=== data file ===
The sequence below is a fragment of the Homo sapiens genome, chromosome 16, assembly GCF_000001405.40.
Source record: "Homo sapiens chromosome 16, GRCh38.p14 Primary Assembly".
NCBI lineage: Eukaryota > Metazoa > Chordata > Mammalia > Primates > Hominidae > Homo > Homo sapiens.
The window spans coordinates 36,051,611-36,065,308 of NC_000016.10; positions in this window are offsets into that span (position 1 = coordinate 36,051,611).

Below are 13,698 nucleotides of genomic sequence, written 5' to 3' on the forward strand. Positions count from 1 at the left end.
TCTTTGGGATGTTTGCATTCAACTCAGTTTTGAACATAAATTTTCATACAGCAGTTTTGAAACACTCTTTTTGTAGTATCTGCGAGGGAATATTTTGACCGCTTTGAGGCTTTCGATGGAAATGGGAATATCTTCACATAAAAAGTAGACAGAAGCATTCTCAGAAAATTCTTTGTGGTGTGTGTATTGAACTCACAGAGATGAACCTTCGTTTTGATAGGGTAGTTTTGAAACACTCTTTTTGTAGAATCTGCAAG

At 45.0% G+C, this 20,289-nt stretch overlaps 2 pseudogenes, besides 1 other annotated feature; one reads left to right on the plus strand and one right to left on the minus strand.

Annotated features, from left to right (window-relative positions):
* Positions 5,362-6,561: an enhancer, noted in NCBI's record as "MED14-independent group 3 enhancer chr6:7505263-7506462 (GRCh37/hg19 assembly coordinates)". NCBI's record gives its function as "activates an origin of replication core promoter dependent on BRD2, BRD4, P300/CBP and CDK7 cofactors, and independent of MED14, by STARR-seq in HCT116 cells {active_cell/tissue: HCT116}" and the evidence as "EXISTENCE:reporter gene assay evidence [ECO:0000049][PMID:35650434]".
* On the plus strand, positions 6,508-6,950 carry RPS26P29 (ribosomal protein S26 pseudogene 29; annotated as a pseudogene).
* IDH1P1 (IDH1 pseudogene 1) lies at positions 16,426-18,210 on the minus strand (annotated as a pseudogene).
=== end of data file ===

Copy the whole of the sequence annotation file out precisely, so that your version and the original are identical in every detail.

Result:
The sequence below is a fragment of the Homo sapiens genome, chromosome 16, assembly GCF_000001405.40.
Source record: "Homo sapiens chromosome 16, GRCh38.p14 Primary Assembly".
NCBI lineage: Eukaryota > Metazoa > Chordata > Mammalia > Primates > Hominidae > Homo > Homo sapiens.
The window spans coordinates 36,051,611-36,065,308 of NC_000016.10; positions in this window are offsets into that span (position 1 = coordinate 36,051,611).

Below are 13,698 nucleotides of genomic sequence, written 5' to 3' on the forward strand. Positions count from 1 at the left end.
TCTTTGGGATGTTTGCATTCAACTCAGTTTTGAACATAAATTTTCATACAGCAGTTTTGAAACACTCTTTTTGTAGTATCTGCGAGGGAATATTTTGACCGCTTTGAGGCTTTCGATGGAAATGGGAATATCTTCACATAAAAAGTAGACAGAAGCATTCTCAGAAAATTCTTTGTGGTGTGTGTATTGAACTCACAGAGATGAACCTTCGTTTTGATAGGGTAGTTTTGAAACACTCTTTTTGTAGAATCTGCAAG

At 45.0% G+C, this 20,289-nt stretch overlaps 2 pseudogenes, besides 1 other annotated feature; one reads left to right on the plus strand and one right to left on the minus strand.

Annotated features, from left to right (window-relative positions):
* Positions 5,362-6,561: an enhancer, noted in NCBI's record as "MED14-independent group 3 enhancer chr6:7505263-7506462 (GRCh37/hg19 assembly coordinates)". NCBI's record gives its function as "activates an origin of replication core promoter dependent on BRD2, BRD4, P300/CBP and CDK7 cofactors, and independent of MED14, by STARR-seq in HCT116 cells {active_cell/tissue: HCT116}" and the evidence as "EXISTENCE:reporter gene assay evidence [ECO:0000049][PMID:35650434]".
* On the plus strand, positions 6,508-6,950 carry RPS26P29 (ribosomal protein S26 pseudogene 29; annotated as a pseudogene).
* IDH1P1 (IDH1 pseudogene 1) lies at positions 16,426-18,210 on the minus strand (annotated as a pseudogene).